Americans were shocked and saddened by the killing of U.S. Ambassador Chris Stephens last year in Libya. The Saudis can sympathize. A quick review of the past two years reveals no less than six separate episodes in which Saudi diplomats were killed, kidnapped or threatened while serving the Kingdom abroad.
May 2011 (Pakistan): Hassan al-Qahtani was killed when four attackers on motorcycles opened fired on his car. The consulate Qahtani worked at–in Karachi–was the target of a grenade attack just two days prior, although no one was hurt. Later that year, David Ignatius of the Washington Post wrote that U.S. and Saudi officials were suspicious of the circumstances and believed that the assassins were linked to Iran’s elite Qods Force. Details remain scarce.
October 2011 (United States): The case of Manssor Arbabsiar was odd in every sense. A used-car salesman and general failure, Arbabsiar was not an ideal candidate for coordinating an international assassination plot that hinged on hiring Mexican drug cartels to kill Saudi Arabia’s ambassador to Washington. Arbabsiar pled guilty in October 2012. The U.S. Department of Justice maintains that the scheme was approved and directed by Iranian officials. As I wrote last year, the plot’s sloppiness is no reason to dismiss it outright.
March 2012 (Bangladesh): Khalaf al-Ali, the head of citizens’ affairs at the Saudi embassy in Dhaka, was robbed and killed outside of his apartment. Last month, five men were sentenced to death for his murder. The circumstances of Ali’s death were murky at first. Some speculated that he was another victim of a foreign conspiracy instead of criminals.
March 2012 (Yemen): That same month, Saudi Deputy Consul Abdullah al-Khalidi was kidnapped by Al-Qaeda outside his residence in Aden. Khalidi has since appeared in at least three Al-Qaeda videos, in which he asks King Abdullah to recognize the terror group’s grievances and release prisoners in exchange for Khalidi’s freedom. Saudi Arabia has released some female prisoners but Khalidi has not been freed yet.
April 2012 (Egypt): Mass street protests against the detention of an Egyptian doctor inside Saudi Arabia forced King Abdullah to recall his ambassador and briefly shut down the Saudi embassy in Cairo last year. Considering the danger faced by Saudi diplomats the year before and what happened in Bangladesh and Yemen the month prior, it’s easy to see why King Abdullah decided to shut the embassy and protect staffers.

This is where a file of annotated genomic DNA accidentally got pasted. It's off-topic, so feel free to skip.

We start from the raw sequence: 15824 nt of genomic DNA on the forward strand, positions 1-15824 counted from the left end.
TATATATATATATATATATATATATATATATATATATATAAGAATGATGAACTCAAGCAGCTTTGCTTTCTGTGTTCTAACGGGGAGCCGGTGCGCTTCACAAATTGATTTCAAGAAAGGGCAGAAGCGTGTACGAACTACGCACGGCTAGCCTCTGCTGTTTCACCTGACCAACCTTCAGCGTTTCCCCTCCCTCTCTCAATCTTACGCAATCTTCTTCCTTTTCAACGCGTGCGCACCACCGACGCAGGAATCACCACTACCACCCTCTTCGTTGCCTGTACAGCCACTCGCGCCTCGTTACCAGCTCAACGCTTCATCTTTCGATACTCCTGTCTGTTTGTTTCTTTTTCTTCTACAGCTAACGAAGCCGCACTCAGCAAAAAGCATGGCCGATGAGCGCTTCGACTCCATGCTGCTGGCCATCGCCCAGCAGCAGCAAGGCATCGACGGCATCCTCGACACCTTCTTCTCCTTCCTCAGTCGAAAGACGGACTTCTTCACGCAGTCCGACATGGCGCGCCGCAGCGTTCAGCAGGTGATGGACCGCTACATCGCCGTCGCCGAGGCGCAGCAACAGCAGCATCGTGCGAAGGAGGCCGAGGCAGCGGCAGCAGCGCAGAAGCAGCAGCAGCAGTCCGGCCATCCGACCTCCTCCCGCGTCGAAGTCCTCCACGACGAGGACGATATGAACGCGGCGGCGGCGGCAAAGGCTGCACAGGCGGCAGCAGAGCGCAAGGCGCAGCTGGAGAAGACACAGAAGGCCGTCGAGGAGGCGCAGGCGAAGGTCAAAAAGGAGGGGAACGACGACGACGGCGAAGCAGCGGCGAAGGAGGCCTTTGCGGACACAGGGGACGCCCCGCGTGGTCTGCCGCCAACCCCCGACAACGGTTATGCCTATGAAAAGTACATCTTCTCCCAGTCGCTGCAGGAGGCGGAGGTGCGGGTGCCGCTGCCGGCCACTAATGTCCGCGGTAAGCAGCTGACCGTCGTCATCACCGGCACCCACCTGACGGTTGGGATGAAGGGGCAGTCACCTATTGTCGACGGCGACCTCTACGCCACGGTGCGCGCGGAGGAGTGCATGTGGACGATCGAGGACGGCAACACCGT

Interestingly, the episode was first seen as a major setback for Egyptian-Saudi relations, which were just beginning to thaw after Mubarak’s ouster and the Muslim Brotherhood’s assumption of power. (Riyadh has historically been suspicious of the Brotherhood.) 113 Egyptian officials, led by Muslim Brotherhood heavyweights, visited Riyadh a week later in order to convince the King that Egypt was safe enough for diplomats (and worthy of further investment and loans). The embassy re-opened days later.
The April fiasco may have been embarrassing for Egypt’s new rulers but the Brotherhood’s sympathetic response calmed the situation quickly. However, Egyptian President Muhammad Mursi’s style of bare-knuckle politics may have erased any goodwill earned last spring. Saudi officials were alarmed–like many observers–by his November decree, in which he granted himself temporary but unlimited power, and the way in which the flawed constitution was rushed to referendum in December. For the purposes of this post: we can simply acknowledge that the protests increased anxiety among Saudi leaders.
November 2012 (Yemen): Khaled al-Anizi, an assistant to Saudi Arabia’s military attache, was killed by gunmen along with his Yemeni bodyguard.
Saudi Arabia cannot retreat from the world. It’s administration of Islam’s holy sites make it essential to a religion of 1.6 billion people, even if its interpretation of the faith is specific to conditions in Arabia. Riyadh’s interests must be represented around the world if for no other reason than to coordinate the annual pilgrimage, or hajj, which millions of Muslims perform every year. (Some readers might be surprised to learn that Saudi Arabia maintains an embassy in Iran.)
The case for forward-leaning Saudi diplomacy should not be limited to religious obligations, however. Given Saudi Arabia’s place in the global economy, it must also assume the risk of reaching out, because it is both a top oil exporter and source of so much foreign investment for other nations. Millions of expatriates–most from the Middle East and Asia–also work inside the Kingdom, meaning that direct contact is necessary since so many citizens of other countries live and work inside Saudi Arabia.
Riyadh’s rivalry with Iran and struggle with Al-Qaeda make diplomacy both necessary and more dangerous. Americans can relate.